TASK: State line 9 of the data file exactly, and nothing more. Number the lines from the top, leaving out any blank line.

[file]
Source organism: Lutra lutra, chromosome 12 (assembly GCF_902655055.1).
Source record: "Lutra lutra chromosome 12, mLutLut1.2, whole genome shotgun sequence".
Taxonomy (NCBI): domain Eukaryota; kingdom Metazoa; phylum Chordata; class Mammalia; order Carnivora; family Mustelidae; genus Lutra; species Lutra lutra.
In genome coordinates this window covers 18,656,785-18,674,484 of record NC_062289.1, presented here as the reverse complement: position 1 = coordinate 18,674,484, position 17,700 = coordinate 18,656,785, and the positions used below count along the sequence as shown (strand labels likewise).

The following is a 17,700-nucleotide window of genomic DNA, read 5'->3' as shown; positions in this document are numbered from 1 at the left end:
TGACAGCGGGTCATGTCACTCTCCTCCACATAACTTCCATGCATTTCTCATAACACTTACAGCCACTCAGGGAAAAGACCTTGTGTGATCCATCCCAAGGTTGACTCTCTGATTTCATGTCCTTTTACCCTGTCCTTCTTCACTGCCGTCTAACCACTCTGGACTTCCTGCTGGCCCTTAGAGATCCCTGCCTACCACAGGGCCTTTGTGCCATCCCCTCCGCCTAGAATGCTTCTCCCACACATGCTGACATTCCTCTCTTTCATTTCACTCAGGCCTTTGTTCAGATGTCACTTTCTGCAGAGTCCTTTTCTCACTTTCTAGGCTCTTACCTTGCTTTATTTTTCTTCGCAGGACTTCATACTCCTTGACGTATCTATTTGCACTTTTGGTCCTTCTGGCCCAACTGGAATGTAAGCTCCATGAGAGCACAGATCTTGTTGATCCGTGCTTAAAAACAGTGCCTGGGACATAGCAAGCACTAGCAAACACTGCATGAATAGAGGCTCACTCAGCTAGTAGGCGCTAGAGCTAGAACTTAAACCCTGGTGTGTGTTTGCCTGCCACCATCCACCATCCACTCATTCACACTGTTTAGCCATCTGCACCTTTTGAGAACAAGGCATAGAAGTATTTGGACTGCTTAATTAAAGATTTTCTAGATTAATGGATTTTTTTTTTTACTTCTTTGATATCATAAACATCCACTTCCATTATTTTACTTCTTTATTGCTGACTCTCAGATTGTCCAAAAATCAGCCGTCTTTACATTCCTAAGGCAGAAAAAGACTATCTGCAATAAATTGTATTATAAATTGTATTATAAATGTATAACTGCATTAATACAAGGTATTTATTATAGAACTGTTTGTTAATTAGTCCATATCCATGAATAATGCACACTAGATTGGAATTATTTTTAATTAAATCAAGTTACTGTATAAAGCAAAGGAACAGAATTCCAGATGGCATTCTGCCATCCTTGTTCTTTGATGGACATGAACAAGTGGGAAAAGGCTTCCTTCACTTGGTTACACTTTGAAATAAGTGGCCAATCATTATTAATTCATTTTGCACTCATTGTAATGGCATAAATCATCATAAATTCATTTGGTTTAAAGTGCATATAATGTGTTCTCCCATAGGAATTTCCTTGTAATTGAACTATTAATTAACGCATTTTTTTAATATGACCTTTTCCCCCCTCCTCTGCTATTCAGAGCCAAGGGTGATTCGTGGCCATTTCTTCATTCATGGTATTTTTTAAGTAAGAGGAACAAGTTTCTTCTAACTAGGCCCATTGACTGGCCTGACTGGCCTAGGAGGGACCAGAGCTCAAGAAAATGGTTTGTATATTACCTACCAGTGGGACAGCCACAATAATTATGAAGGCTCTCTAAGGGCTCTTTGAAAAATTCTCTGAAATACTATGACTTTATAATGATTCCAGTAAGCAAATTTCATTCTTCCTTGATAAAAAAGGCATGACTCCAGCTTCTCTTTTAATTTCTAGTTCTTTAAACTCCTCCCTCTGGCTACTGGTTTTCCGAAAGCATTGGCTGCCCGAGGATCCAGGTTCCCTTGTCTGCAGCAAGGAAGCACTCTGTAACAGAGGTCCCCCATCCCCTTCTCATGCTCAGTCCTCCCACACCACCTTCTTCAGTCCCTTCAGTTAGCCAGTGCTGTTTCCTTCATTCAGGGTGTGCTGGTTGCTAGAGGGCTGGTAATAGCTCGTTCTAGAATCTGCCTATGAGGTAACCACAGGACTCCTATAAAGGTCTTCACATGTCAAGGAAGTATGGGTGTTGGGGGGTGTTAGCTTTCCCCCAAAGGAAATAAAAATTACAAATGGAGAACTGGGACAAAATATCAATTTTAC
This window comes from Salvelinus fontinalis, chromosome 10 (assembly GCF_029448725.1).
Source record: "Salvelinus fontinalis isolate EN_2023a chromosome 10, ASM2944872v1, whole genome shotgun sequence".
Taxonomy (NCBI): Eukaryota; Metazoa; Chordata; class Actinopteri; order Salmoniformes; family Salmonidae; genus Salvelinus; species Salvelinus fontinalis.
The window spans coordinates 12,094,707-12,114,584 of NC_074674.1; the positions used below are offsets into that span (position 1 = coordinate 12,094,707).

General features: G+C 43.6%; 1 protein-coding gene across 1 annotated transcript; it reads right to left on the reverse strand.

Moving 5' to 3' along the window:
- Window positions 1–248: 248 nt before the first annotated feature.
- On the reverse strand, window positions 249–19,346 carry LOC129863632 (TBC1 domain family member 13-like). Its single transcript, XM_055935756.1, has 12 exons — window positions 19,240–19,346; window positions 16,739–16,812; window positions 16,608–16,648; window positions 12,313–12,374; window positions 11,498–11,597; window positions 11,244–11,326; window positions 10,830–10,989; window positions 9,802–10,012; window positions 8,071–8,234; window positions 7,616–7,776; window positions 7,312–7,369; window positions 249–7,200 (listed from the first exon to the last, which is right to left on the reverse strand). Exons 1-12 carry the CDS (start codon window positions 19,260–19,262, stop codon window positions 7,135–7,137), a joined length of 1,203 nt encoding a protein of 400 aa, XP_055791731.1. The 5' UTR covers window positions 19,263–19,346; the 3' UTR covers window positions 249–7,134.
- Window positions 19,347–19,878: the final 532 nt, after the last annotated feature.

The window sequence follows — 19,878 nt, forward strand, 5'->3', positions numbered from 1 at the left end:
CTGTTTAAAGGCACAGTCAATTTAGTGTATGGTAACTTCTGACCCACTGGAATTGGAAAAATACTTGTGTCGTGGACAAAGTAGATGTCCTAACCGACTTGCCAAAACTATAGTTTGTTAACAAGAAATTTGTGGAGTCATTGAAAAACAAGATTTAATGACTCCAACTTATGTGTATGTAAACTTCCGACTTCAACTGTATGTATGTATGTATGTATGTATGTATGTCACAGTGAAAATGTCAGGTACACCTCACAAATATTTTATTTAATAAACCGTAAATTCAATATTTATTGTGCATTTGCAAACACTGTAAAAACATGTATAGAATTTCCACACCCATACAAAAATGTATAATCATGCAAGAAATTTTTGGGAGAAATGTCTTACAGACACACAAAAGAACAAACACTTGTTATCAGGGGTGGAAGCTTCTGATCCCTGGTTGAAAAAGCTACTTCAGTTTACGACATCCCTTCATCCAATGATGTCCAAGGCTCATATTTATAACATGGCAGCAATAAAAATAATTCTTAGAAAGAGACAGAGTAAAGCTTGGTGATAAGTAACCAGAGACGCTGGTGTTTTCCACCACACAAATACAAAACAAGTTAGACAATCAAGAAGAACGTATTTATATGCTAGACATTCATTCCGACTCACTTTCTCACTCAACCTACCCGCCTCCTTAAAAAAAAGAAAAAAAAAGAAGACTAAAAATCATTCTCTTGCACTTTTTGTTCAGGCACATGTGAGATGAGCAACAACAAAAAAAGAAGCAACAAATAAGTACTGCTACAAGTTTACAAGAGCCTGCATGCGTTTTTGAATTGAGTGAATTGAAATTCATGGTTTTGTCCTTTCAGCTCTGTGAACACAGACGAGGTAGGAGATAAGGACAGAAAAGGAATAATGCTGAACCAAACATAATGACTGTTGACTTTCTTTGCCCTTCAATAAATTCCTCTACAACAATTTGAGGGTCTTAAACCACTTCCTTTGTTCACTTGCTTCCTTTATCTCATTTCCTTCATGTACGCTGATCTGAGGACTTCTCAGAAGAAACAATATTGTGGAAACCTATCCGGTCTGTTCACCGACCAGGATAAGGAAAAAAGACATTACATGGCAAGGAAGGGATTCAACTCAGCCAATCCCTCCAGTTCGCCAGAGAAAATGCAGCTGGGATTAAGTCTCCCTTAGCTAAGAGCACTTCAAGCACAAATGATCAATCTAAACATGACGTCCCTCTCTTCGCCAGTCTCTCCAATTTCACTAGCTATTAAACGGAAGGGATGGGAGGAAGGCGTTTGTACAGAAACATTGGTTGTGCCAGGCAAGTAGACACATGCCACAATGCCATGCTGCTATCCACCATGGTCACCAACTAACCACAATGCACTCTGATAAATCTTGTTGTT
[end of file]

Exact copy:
Taxonomy (NCBI): Eukaryota; Metazoa; Chordata; class Actinopteri; order Salmoniformes; family Salmonidae; genus Salvelinus; species Salvelinus fontinalis.